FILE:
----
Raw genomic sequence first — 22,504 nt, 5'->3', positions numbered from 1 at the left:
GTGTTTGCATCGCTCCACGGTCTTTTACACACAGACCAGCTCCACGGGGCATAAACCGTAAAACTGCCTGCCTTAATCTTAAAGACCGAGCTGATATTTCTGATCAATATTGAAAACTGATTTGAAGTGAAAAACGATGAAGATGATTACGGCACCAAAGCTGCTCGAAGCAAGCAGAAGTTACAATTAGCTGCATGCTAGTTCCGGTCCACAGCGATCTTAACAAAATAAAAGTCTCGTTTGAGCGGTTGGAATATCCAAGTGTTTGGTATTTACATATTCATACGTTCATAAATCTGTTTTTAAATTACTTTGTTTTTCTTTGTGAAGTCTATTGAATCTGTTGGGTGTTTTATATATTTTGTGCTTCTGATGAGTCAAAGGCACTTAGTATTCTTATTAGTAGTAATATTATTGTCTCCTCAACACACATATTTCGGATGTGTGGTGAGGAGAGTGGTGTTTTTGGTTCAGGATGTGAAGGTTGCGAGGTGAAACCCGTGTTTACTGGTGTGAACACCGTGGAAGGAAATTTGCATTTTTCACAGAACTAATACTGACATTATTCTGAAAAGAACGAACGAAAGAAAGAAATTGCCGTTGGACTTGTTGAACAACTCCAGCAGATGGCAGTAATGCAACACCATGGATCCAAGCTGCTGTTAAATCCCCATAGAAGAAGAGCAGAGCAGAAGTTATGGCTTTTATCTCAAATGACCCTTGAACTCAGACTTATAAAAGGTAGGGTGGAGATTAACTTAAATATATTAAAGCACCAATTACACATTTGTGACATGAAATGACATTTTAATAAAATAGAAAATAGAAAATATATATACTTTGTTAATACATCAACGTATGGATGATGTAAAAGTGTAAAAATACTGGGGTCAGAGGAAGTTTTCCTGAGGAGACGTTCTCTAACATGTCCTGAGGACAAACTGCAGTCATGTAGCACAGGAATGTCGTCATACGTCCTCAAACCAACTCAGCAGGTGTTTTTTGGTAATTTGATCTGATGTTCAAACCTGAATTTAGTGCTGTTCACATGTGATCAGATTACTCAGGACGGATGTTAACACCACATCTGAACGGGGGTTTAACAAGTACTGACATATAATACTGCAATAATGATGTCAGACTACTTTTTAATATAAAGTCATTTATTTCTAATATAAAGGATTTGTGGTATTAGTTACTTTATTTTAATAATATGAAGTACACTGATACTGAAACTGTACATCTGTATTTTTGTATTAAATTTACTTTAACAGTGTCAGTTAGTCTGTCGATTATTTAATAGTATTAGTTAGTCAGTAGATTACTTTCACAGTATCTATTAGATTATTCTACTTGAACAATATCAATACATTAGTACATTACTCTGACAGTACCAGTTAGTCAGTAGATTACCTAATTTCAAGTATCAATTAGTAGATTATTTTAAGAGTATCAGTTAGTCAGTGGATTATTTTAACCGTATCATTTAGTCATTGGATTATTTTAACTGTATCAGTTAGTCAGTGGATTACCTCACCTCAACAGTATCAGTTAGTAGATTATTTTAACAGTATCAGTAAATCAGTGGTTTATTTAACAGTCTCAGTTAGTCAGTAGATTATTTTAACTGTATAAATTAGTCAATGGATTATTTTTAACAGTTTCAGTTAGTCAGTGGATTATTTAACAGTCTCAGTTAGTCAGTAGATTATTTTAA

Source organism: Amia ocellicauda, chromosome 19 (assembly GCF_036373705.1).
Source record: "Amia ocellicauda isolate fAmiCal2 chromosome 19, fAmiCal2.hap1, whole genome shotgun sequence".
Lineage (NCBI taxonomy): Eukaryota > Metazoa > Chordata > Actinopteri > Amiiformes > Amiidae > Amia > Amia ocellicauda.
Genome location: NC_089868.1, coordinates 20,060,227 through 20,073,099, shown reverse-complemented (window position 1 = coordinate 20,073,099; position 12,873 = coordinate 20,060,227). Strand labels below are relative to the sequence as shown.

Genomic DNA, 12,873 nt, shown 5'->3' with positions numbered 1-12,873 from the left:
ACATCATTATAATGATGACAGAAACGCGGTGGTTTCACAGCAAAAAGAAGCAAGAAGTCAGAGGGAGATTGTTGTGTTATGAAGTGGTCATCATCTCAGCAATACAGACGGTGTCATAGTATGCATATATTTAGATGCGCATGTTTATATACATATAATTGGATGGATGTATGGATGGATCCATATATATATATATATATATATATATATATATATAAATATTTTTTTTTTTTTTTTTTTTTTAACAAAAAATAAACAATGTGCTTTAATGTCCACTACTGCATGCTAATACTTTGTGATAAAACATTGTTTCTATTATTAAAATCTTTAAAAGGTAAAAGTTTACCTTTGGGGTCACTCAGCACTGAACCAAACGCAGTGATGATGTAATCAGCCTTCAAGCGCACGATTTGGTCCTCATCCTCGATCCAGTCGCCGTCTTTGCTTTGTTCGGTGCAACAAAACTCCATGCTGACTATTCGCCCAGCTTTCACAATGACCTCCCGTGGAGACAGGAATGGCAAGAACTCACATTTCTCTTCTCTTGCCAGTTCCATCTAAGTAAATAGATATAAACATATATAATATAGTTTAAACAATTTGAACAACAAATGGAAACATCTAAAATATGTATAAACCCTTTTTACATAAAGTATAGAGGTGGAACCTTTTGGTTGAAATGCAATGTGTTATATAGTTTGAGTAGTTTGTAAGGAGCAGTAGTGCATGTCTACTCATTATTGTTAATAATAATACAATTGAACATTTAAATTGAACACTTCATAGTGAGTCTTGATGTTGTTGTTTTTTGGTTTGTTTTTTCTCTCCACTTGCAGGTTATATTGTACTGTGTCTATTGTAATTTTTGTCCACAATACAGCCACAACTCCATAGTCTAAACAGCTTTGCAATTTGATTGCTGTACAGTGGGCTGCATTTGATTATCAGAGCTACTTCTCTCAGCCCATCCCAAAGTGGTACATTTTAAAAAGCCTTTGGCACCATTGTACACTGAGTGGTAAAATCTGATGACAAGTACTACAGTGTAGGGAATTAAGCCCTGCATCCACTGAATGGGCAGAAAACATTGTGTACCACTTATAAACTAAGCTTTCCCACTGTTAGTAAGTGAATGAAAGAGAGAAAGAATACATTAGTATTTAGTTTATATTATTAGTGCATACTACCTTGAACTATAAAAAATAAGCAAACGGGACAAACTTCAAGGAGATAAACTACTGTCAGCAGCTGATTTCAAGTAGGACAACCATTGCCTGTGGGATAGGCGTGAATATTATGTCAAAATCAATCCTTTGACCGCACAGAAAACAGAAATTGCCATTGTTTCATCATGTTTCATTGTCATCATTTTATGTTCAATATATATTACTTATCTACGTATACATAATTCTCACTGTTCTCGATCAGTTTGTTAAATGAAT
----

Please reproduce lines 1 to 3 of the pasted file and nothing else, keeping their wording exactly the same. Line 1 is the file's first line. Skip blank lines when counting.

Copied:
Raw genomic sequence first — 22,504 nt, 5'->3', positions numbered from 1 at the left:
GTGTTTGCATCGCTCCACGGTCTTTTACACACAGACCAGCTCCACGGGGCATAAACCGTAAAACTGCCTGCCTTAATCTTAAAGACCGAGCTGATATTTCTGATCAATATTGAAAACTGATTTGAAGTGAAAAACGATGAAGATGATTACGGCACCAAAGCTGCTCGAAGCAAGCAGAAGTTACAATTAGCTGCATGCTAGTTCCGGTCCACAGCGATCTTAACAAAATAAAAGTCTCGTTTGAGCGGTTGGAATATCCAAGTGTTTGGTATTTACATATTCATACGTTCATAAATCTGTTTTTAAATTACTTTGTTTTTCTTTGTGAAGTCTATTGAATCTGTTGGGTGTTTTATATATTTTGTGCTTCTGATGAGTCAAAGGCACTTAGTATTCTTATTAGTAGTAATATTATTGTCTCCTCAACACACATATTTCGGATGTGTGGTGAGGAGAGTGGTGTTTTTGGTTCAGGATGTGAAGGTTGCGAGGTGAAACCCGTGTTTACTGGTGTGAACACCGTGGAAGGAAATTTGCATTTTTCACAGAACTAATACTGACATTATTCTGAAAAGAACGAACGAAAGAAAGAAATTGCCGTTGGACTTGTTGAACAACTCCAGCAGATGGCAGTAATGCAACACCATGGATCCAAGCTGCTGTTAAATCCCCATAGAAGAAGAGCAGAGCAGAAGTTATGGCTTTTATCTCAAATGACCCTTGAACTCAGACTTATAAAAGGTAGGGTGGAGATTAACTTAAATATATTAAAGCACCAATTACACATTTGTGACATGAAATGACATTTTAATAAAATAGAAAATAGAAAATATATATACTTTGTTAATACATCAACGTATGGATGATGTAAAAGTGTAAAAATACTGGGGTCAGAGGAAGTTTTCCTGAGGAGACGTTCTCTAACATGTCCTGAGGACAAACTGCAGTCATGTAGCACAGGAATGTCGTCATACGTCCTCAAACCAACTCAGCAGGTGTTTTTTGGTAATTTGATCTGATGTTCAAACCTGAATTTAGTGCTGTTCACATGTGATCAGATTACTCAGGACGGATGTTAACACCACATCTGAACGGGGGTTTAACAAGTACTGACATATAATACTGCAATAATGATGTCAGACTACTTTTTAATATAAAGTCATTTATTTCTAATATAAAGGATTTGTGGTATTAGTTACTTTATTTTAATAATATGAAGTACACTGATACTGAAACTGTACATCTGTATTTTTGTATTAAATTTACTTTAACAGTGTCAGTTAGTCTGTCGATTATTTAATAGTATTAGTTAGTCAGTAGATTACTTTCACAGTATCTATTAGATTATTCTACTTGAACAATATCAATACATTAGTACATTACTCTGACAGTACCAGTTAGTCAGTAGATTACCTAATTTCAAGTATCAATTAGTAGATTATTTTAAGAGTATCAGTTAGTCAGTGGATTATTTTAACCGTATCATTTAGTCATTGGATTATTTTAACTGTATCAGTTAGTCAGTGGATTACCTCACCTCAACAGTATCAGTTAGTAGATTATTTTAACAGTATCAGTAAATCAGTGGTTTATTTAACAGTCTCAGTTAGTCAGTAGATTATTTTAACTGTATAAATTAGTCAATGGATTATTTTTAACAGTTTCAGTTAGTCAGTGGATTATTTAACAGTCTCAGTTAGTCAGTAGATTATTTTAA

Source organism: Amia ocellicauda, chromosome 19 (assembly GCF_036373705.1).